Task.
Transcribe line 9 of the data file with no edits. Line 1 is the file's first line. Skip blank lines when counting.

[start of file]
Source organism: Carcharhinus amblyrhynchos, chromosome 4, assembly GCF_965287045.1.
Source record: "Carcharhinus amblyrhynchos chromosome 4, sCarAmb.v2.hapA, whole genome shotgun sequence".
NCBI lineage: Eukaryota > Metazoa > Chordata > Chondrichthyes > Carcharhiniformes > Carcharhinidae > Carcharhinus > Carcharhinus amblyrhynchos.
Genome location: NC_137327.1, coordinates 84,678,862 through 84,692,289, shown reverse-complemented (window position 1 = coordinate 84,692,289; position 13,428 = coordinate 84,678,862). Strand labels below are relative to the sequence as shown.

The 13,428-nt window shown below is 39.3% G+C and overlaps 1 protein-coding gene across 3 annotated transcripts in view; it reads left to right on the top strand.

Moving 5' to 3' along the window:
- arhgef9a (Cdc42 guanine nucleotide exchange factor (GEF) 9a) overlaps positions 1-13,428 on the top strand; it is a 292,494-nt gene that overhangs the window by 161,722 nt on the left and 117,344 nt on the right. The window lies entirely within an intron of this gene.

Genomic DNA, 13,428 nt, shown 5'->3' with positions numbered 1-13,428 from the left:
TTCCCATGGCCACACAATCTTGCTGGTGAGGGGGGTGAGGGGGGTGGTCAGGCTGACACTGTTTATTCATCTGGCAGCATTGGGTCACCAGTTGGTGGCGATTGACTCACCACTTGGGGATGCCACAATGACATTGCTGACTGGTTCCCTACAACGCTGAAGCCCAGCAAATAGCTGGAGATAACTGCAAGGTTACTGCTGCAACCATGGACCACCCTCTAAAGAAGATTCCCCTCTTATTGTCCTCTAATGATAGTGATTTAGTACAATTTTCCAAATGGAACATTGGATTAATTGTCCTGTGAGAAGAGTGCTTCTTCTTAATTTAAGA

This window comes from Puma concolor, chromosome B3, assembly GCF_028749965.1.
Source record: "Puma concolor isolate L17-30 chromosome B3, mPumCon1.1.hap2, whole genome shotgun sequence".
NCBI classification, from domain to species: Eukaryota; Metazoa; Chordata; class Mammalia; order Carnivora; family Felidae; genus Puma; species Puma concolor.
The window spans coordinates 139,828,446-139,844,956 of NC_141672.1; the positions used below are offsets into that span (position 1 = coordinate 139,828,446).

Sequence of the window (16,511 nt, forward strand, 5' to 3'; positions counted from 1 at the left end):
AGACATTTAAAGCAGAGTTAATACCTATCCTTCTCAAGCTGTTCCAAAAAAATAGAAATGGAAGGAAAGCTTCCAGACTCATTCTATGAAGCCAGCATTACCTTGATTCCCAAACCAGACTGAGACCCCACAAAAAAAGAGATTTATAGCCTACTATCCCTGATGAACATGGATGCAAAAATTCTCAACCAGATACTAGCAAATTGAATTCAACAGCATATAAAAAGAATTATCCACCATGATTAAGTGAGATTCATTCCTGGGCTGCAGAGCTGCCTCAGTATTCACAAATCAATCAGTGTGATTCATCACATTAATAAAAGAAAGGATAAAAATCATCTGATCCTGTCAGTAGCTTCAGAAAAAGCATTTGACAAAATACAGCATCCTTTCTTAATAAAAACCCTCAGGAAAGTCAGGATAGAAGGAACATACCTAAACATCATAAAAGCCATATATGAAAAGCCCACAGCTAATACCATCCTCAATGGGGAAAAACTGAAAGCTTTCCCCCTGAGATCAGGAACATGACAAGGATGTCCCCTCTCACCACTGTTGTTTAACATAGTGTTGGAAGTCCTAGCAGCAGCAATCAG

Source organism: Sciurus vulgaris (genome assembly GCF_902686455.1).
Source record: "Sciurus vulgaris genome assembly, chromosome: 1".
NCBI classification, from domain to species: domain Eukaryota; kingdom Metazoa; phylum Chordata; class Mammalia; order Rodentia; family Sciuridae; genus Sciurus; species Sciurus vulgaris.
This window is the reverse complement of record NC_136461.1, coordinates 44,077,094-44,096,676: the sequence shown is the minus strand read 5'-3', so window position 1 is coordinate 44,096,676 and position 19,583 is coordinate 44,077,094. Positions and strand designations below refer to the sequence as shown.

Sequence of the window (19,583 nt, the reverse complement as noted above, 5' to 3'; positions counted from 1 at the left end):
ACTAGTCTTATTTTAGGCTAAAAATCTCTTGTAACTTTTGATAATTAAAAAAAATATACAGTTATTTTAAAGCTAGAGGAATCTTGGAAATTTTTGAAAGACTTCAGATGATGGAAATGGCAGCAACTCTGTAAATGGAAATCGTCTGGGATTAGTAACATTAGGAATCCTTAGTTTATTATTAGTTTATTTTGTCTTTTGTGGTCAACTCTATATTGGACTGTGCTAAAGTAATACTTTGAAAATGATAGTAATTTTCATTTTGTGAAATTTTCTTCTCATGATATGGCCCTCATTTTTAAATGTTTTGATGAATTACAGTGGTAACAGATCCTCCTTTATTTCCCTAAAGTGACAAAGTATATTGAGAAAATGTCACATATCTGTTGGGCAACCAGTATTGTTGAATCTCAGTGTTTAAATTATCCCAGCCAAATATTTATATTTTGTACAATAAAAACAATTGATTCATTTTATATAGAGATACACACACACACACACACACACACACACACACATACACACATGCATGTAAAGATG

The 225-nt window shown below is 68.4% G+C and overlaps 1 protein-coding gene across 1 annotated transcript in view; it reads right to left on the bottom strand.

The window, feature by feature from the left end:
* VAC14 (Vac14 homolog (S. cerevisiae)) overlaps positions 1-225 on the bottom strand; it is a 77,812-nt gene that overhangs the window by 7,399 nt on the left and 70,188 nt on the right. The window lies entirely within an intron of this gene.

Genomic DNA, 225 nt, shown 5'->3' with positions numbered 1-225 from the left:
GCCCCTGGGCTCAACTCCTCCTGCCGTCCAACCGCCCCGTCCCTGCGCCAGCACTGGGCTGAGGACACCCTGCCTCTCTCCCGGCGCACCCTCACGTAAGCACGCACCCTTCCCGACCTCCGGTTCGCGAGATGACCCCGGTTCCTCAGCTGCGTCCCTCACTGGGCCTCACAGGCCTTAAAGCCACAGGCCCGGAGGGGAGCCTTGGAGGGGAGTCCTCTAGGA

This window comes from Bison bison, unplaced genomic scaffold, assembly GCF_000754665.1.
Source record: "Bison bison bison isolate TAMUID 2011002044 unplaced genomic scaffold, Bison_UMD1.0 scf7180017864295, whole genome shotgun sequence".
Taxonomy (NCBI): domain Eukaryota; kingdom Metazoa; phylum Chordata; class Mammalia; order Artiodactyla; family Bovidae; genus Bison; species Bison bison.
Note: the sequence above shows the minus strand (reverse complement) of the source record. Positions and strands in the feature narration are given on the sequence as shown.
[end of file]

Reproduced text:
TTCCCATGGCCACACAATCTTGCTGGTGAGGGGGGTGAGGGGGGTGGTCAGGCTGACACTGTTTATTCATCTGGCAGCATTGGGTCACCAGTTGGTGGCGATTGACTCACCACTTGGGGATGCCACAATGACATTGCTGACTGGTTCCCTACAACGCTGAAGCCCAGCAAATAGCTGGAGATAACTGCAAGGTTACTGCTGCAACCATGGACCACCCTCTAAAGAAGATTCCCCTCTTATTGTCCTCTAATGATAGTGATTTAGTACAATTTTCCAAATGGAACATTGGATTAATTGTCCTGTGAGAAGAGTGCTTCTTCTTAATTTAAGA